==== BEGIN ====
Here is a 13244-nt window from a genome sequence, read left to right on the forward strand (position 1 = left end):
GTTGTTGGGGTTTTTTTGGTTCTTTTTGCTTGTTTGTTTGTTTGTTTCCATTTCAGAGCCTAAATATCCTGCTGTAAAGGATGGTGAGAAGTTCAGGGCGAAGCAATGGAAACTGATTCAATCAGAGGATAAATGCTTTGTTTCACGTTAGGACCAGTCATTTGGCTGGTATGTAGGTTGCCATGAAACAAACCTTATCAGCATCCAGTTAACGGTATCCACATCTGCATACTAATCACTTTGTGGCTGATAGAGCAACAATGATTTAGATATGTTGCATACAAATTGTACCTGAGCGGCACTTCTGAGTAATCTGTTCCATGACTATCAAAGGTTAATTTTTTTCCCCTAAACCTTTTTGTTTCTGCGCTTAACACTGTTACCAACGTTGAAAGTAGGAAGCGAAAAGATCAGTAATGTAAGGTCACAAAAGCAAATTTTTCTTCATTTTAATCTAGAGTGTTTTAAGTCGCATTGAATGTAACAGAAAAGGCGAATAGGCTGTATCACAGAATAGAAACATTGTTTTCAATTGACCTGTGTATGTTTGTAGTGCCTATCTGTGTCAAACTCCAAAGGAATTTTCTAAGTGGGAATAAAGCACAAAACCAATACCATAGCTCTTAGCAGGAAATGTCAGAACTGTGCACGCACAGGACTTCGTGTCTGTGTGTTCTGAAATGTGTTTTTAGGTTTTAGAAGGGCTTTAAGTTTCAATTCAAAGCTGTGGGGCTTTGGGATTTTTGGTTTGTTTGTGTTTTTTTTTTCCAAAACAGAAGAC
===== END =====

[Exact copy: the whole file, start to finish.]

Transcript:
Here is a 13244-nt window from a genome sequence, read left to right on the forward strand (position 1 = left end):
GTTGTTGGGGTTTTTTTGGTTCTTTTTGCTTGTTTGTTTGTTTGTTTCCATTTCAGAGCCTAAATATCCTGCTGTAAAGGATGGTGAGAAGTTCAGGGCGAAGCAATGGAAACTGATTCAATCAGAGGATAAATGCTTTGTTTCACGTTAGGACCAGTCATTTGGCTGGTATGTAGGTTGCCATGAAACAAACCTTATCAGCATCCAGTTAACGGTATCCACATCTGCATACTAATCACTTTGTGGCTGATAGAGCAACAATGATTTAGATATGTTGCATACAAATTGTACCTGAGCGGCACTTCTGAGTAATCTGTTCCATGACTATCAAAGGTTAATTTTTTTCCCCTAAACCTTTTTGTTTCTGCGCTTAACACTGTTACCAACGTTGAAAGTAGGAAGCGAAAAGATCAGTAATGTAAGGTCACAAAAGCAAATTTTTCTTCATTTTAATCTAGAGTGTTTTAAGTCGCATTGAATGTAACAGAAAAGGCGAATAGGCTGTATCACAGAATAGAAACATTGTTTTCAATTGACCTGTGTATGTTTGTAGTGCCTATCTGTGTCAAACTCCAAAGGAATTTTCTAAGTGGGAATAAAGCACAAAACCAATACCATAGCTCTTAGCAGGAAATGTCAGAACTGTGCACGCACAGGACTTCGTGTCTGTGTGTTCTGAAATGTGTTTTTAGGTTTTAGAAGGGCTTTAAGTTTCAATTCAAAGCTGTGGGGCTTTGGGATTTTTGGTTTGTTTGTGTTTTTTTTTTCCAAAACAGAAGAC